The goal with regard to performing global threshold analysis, therefore, is to use the histogram in order to determine an appropriate gray value that separates the gray values belonging to pixels within the aerated lung region from those that are located outside the lungs. The task of determining an appropriate threshold proved to be impossible based on the selection of a single gray value. Values were either too low and the resulting binary image insufficiently captured the lung regions, or the values were too high and the lung regions merged with regions outside the lungs; in most cases, a certain threshold value resulted in the former condition in one area of the lung region and in the latter condition in another area.
This problem is overcome by introducing an iterative global threshold scheme. Instead of choosing one gray-level threshold value, a range of values is used in succession. The running slope (first derivative) of the global gray-level histogram is used in order to identify the gray value at which the peak (30 in FIG. 3) corresponding to the lung regions occurs and the gray value at which the minimum between the lung and mediastinum peaks occurs (32 in FIG. 3). A number of equally-spaced gray values between this peak and minimum are then each used in a threshold iteration. In this example 7 gray values were detected. A typical histogram along with the range of gray-level thresholds used during the iterative global gray-level thresholding is shown in FIG. 3.
The iterations are used to create a binary image (step 23). The first iteration creates a binary image by using the smallest of the seven gray values (i.e. the highest optical density of the range) as the threshold limit. Pixels are turned "on" in the binary image if the corresponding pixel in the image has a gray value greater than a certain level above the background level, such as 10, but less than this threshold limit. FIGS. 4A-4E illustrates, schematically, the binary images that result from applying four different gray-level thresholds to a chest image.
In FIG. 4A, the result of thresholding at a smaller threshold is shown. The actual lung boundary 40 is shown for reference only. The thresholding produces a number of regions 41 within the lung boundary 40 and a region 42 outside of the boundary 40. The region 42 is eliminated by a centroid check described below.
The resulting binary image is sent to the contour detection routine, which utilizes a connectivity scheme (such as 8-point) to identify contours representing the boundaries of groups of contiguous "on" pixels (step 24). Connectivity schemes are described, for example, in "Automatic segmentation of liver structure in CT images," by K. Bae, M. L. Giger, C. T. Chen, and C. Kahn, (Medical Physics 20, 71-78 (1993)). The routine also calculates important geometrical properties of these contours, such as the centroid of the contour, contour compactness, contour length (in terms of pixels), and the area enclosed within the contour (in terms of pixels).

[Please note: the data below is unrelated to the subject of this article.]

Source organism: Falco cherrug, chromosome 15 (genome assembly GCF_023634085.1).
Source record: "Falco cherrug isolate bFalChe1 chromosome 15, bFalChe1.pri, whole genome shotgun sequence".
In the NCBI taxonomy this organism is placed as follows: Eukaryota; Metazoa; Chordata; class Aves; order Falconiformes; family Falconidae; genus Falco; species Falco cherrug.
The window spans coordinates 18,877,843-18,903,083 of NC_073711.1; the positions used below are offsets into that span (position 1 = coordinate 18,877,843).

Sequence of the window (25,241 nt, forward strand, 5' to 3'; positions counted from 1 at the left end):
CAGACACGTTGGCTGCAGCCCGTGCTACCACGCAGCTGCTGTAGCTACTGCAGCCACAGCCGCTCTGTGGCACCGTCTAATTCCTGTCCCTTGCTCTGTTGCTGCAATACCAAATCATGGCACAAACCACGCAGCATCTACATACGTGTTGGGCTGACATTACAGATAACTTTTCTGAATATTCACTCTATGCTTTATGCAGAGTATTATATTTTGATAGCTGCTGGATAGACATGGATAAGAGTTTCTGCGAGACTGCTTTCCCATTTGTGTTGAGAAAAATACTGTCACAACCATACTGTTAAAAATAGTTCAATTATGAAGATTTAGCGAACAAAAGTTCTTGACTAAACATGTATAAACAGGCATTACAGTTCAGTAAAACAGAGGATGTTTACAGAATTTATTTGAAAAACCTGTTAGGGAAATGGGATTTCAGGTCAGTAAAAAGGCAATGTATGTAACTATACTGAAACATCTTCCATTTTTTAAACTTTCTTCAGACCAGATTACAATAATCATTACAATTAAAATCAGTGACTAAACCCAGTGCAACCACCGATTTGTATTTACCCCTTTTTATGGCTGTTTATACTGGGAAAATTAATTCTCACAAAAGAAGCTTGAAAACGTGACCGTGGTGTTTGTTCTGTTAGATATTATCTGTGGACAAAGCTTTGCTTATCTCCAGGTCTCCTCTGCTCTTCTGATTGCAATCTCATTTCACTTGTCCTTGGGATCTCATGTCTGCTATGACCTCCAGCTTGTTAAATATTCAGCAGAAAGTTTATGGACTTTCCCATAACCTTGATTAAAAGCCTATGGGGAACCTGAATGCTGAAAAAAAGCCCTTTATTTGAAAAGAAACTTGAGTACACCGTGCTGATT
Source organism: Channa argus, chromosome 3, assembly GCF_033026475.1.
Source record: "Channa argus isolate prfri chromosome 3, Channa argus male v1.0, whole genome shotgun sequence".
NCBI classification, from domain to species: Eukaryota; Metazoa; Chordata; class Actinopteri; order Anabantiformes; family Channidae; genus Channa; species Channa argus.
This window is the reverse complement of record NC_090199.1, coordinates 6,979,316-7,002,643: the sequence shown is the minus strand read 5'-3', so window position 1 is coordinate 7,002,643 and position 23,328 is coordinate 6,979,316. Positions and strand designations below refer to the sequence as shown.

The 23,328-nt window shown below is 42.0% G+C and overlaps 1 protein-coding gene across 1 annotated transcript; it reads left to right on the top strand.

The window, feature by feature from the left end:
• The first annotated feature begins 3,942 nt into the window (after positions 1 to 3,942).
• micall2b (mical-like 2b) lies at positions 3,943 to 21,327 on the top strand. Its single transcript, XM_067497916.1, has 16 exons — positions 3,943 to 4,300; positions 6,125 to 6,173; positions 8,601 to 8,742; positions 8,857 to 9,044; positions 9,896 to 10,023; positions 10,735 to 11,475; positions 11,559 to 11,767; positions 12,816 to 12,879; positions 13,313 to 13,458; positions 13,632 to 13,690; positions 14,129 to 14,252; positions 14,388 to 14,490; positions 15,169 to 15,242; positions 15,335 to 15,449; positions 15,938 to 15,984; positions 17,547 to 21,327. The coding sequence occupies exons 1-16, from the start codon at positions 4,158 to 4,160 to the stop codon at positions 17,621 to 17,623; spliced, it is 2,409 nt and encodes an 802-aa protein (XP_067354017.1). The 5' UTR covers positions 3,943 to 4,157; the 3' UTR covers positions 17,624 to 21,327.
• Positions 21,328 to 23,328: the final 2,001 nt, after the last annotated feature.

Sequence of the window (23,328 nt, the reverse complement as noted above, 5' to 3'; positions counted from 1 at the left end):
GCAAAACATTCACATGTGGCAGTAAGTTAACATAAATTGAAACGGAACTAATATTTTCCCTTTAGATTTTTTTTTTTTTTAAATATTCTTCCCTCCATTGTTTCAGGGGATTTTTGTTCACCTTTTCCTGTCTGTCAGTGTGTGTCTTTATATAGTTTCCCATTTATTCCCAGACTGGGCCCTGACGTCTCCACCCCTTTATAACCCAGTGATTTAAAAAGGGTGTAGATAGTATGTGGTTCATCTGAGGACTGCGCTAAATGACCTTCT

The centroid of a contour is used to determine whether the pixels within that contour are within a region that is likely to contain lung (step 25). A "centroid limit" can be empirically constructed by analyzing the centroids of all contours resulting during all of the threshold iterations. The limit, shown in FIG. 5, is based on the spatial distribution in the image plane of the centroids of contours falling within the lung regions and the centroids of contours external to the lungs for 28 chest images. If the centroid of a contour falls outside this limit, the pixels enclosed by this contour are turned "off" (such as region 42 in FIG. 4A). These external regions are thus prevented from merging with regions within the lungs at later iterations where the threshold gray value is greater and the likelihood of such a merge is increased. This allows for the most complete identification of the lungs without also incorporating extraneous area.
This process of thresholding to create a binary image, identifying contours, and turning pixels "off" based on a centroid check is repeated for each of the iterations, with the threshold gray value used to produce the binary image increasing at each iteration. FIGS. 4B-4D show the results of subsequent iterations. In FIG. 4B, larger regions 43 are determined within the lung boundary 40 along with a region 44 which is also eliminated by the centroid check. Larger regions 45 are determined within the lung boundary 40 shown in FIG. 4C. Also shown in FIG. 4C is a region 46 which contains pixels outside of the lung boundary 40, but is not eliminated by the centroid check as it has a centroid within the limit 51 as shown in FIG. 5. FIG. 4D shows an iteration at a higher pixel value where the regions 47 and 48 are now closely approximating the lung boundary 40. The iterative thresholding technique can be thought of as finding the perimeter of a mountain range at various heights, with lower threshold values being closer to the top of the mountain range.